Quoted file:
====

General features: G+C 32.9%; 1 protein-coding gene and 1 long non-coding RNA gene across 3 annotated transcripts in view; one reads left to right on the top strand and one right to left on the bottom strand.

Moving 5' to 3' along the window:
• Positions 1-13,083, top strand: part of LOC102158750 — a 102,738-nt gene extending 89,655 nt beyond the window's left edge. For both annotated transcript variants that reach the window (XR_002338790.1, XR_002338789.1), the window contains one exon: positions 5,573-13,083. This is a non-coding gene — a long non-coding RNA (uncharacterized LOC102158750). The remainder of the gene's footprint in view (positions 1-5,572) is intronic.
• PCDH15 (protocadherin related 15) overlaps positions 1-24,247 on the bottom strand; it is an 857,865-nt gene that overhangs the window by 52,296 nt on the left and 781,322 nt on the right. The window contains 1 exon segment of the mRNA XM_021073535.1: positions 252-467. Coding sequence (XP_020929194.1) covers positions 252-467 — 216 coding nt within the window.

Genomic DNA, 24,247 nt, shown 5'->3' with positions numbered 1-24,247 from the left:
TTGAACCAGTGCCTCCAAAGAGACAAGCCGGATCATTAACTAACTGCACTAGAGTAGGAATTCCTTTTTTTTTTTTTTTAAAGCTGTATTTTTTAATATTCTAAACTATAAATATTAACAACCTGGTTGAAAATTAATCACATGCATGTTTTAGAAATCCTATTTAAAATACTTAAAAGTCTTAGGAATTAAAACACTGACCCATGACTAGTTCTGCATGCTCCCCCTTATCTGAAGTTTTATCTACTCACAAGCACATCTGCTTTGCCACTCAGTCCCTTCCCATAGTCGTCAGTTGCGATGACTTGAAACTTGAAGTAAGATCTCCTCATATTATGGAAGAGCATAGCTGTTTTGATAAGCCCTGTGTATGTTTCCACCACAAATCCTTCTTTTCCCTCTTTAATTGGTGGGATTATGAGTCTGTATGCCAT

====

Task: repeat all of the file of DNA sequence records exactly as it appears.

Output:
General features: G+C 32.9%; 1 protein-coding gene and 1 long non-coding RNA gene across 3 annotated transcripts in view; one reads left to right on the top strand and one right to left on the bottom strand.

Moving 5' to 3' along the window:
• Positions 1-13,083, top strand: part of LOC102158750 — a 102,738-nt gene extending 89,655 nt beyond the window's left edge. For both annotated transcript variants that reach the window (XR_002338790.1, XR_002338789.1), the window contains one exon: positions 5,573-13,083. This is a non-coding gene — a long non-coding RNA (uncharacterized LOC102158750). The remainder of the gene's footprint in view (positions 1-5,572) is intronic.
• PCDH15 (protocadherin related 15) overlaps positions 1-24,247 on the bottom strand; it is an 857,865-nt gene that overhangs the window by 52,296 nt on the left and 781,322 nt on the right. The window contains 1 exon segment of the mRNA XM_021073535.1: positions 252-467. Coding sequence (XP_020929194.1) covers positions 252-467 — 216 coding nt within the window.

Genomic DNA, 24,247 nt, shown 5'->3' with positions numbered 1-24,247 from the left:
TTGAACCAGTGCCTCCAAAGAGACAAGCCGGATCATTAACTAACTGCACTAGAGTAGGAATTCCTTTTTTTTTTTTTTTAAAGCTGTATTTTTTAATATTCTAAACTATAAATATTAACAACCTGGTTGAAAATTAATCACATGCATGTTTTAGAAATCCTATTTAAAATACTTAAAAGTCTTAGGAATTAAAACACTGACCCATGACTAGTTCTGCATGCTCCCCCTTATCTGAAGTTTTATCTACTCACAAGCACATCTGCTTTGCCACTCAGTCCCTTCCCATAGTCGTCAGTTGCGATGACTTGAAACTTGAAGTAAGATCTCCTCATATTATGGAAGAGCATAGCTGTTTTGATAAGCCCTGTGTATGTTTCCACCACAAATCCTTCTTTTCCCTCTTTAATTGGTGGGATTATGAGTCTGTATGCCAT